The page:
Rational Expectations and Animal Spirits

Along with the rest of modern macroeconomics, the rational expectations (RE) assumption has gotten quite a bit of flack lately. I don’t think all of it is deserved.  It is not the rational expectations (RE) assumption that is at fault: It is the rational expectations assumption in conjunction with the assumption of a unique equilibrium. 

In standard dynamic stochastic general equilibrium (DSGE) models there is a single rational expectations equilibrium. In the models I work with there are many rational expectations equilibria. Not just one, or two or three: but an infinite dimensional continuum of them. That is not a problem. It is an opportunity that I exploit to model the idea that beliefs matter. In my work, I close my models by adding an equation that I call a 'belief function'. The belief function is an effective way of operationalizing the Old Keynesian assumption of ‘animal spirits’. It is a forecasting rule that explains how people use current information to predict the future. That rule replaces the classical  assumption that the quantity of labor demanded is always equal to the quantity of labor supplied.

You might think that adding a belief function to operationalize animal spirits allows me to dispense with the rational expectations assumption since the belief function could be arbitrary. Not so. Even though we do not live in a stationary environment, our beliefs should be consistent with the outcomes that we would observe in a stationary world.  In such a world, beliefs should obey Abraham Lincoln’s dictum that “you can fool all of the people some of the time or some of the people all of the time but you can’t fool all of the people all of the time.”  In my view, that is the rational expectations assumption.

Suppose you are building a rational expectations model with a unique equilibrium. In that model, you would  not need to independently model a ‘belief function’.  The people in your model would need to forecast the future somehow, and presumably they would use some kind of forecasting rule.  But you would not need to know the parameters of that rule.  Whatever rule they use; it would have to be correct ‘on average’.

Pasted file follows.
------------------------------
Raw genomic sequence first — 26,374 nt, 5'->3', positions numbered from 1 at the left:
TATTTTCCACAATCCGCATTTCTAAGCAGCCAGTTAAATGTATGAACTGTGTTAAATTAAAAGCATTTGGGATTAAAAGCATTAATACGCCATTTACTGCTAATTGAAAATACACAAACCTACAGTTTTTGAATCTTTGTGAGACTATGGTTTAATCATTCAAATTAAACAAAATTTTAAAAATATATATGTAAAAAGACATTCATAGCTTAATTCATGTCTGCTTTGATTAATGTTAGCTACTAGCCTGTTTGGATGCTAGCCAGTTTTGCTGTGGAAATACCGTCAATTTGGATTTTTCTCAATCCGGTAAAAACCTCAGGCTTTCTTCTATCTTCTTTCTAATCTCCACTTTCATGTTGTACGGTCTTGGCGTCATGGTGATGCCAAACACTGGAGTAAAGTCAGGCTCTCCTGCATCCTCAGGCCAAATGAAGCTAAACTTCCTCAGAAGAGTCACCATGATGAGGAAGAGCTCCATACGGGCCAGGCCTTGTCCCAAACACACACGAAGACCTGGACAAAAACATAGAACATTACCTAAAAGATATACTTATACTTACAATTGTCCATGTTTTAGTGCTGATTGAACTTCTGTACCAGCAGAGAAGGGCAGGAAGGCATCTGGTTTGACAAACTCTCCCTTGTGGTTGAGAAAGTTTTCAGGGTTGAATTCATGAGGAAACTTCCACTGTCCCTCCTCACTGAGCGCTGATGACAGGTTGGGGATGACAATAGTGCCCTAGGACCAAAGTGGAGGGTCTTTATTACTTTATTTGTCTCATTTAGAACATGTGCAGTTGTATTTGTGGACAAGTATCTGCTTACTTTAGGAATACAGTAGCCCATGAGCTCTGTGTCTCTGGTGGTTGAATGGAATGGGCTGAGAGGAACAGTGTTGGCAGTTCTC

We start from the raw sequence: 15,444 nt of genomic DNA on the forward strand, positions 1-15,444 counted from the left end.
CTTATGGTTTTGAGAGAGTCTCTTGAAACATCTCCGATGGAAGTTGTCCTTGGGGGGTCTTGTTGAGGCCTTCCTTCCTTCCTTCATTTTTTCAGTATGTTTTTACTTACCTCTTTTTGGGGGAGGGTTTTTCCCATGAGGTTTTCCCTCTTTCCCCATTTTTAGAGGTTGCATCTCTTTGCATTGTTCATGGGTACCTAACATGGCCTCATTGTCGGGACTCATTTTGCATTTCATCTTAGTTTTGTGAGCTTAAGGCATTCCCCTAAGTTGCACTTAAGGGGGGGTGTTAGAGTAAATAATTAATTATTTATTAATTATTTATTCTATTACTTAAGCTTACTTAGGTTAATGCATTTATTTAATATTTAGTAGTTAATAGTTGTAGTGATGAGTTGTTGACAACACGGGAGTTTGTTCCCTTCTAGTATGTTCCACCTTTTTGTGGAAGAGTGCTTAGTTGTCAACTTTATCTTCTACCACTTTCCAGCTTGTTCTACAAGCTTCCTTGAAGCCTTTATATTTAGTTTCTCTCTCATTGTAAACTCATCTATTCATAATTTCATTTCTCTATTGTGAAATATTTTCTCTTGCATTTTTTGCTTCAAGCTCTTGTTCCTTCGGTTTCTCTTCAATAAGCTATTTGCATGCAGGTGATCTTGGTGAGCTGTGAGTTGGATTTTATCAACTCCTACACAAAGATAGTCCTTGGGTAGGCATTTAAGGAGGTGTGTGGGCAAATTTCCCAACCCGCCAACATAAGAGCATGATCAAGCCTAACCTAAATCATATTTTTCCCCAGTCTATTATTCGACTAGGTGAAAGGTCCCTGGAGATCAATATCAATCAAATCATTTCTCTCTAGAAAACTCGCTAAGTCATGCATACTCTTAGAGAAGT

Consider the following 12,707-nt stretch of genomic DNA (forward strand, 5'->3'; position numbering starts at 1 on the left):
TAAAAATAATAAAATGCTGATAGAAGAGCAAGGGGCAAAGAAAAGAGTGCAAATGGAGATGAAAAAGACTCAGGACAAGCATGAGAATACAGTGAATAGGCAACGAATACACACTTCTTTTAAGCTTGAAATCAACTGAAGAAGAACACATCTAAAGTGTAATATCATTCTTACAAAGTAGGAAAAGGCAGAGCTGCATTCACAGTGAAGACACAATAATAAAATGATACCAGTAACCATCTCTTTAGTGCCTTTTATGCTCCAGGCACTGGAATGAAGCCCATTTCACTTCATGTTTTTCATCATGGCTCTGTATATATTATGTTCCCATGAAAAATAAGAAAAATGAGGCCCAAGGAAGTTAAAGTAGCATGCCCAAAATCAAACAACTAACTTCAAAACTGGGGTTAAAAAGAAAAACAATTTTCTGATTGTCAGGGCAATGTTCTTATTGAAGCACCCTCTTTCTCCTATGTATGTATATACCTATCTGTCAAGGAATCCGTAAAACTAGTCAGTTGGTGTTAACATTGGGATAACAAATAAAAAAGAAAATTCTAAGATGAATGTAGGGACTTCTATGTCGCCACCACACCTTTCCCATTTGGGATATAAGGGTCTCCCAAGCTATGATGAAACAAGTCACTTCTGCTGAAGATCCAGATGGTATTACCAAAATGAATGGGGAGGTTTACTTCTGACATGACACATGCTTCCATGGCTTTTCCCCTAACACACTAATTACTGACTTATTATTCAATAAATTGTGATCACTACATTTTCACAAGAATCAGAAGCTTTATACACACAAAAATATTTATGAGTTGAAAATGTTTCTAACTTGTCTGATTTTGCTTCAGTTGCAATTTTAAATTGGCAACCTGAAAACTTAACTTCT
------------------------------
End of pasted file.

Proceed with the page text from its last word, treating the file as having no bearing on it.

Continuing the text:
Stick with the unique RE assumption and suppose that the fundamentals change.  Perhaps there is a new Fed Chairperson, or perhaps someone invents a new technology. In a standard DSGE model, the rule that people use to forecast the future would need to change. The belief function in this world is endogenous.

Now move to my parallel universe where there is a continuum of RE equilibria.  In my universe the rule that people use to forecast the future is critical.  It is the belief function that selects the equilibrium. If people believe that there will be high unemployment; that belief will be self-fulfilling.

In my world, ask what happens if the fundamentals change.  Perhaps there is a new Fed Chairperson or perhaps there is a new technology.  In this world, the belief function selects a new equilibrium. Beliefs are fundamental!

Are beliefs really fundamental?  I think so. This is a not a radical idea; it is a new way of understanding an old one. Central bankers have known for a long time that expectations of future inflation are highly persistent. That persistence is often cited as one of the strikes against either the rational expectations assumption or the equilibrium assumption. I believe that both of those accusations are misplaced. Persistent expectations is a strike against rational expectations PLUS the uniqueness assumption. It is the uniqueness assumption that needs to go; not the rational expectations assumption which simply reflects a fact that we have known for a long time: Expectations are incredibly persistent. Welcome to my alternate reality!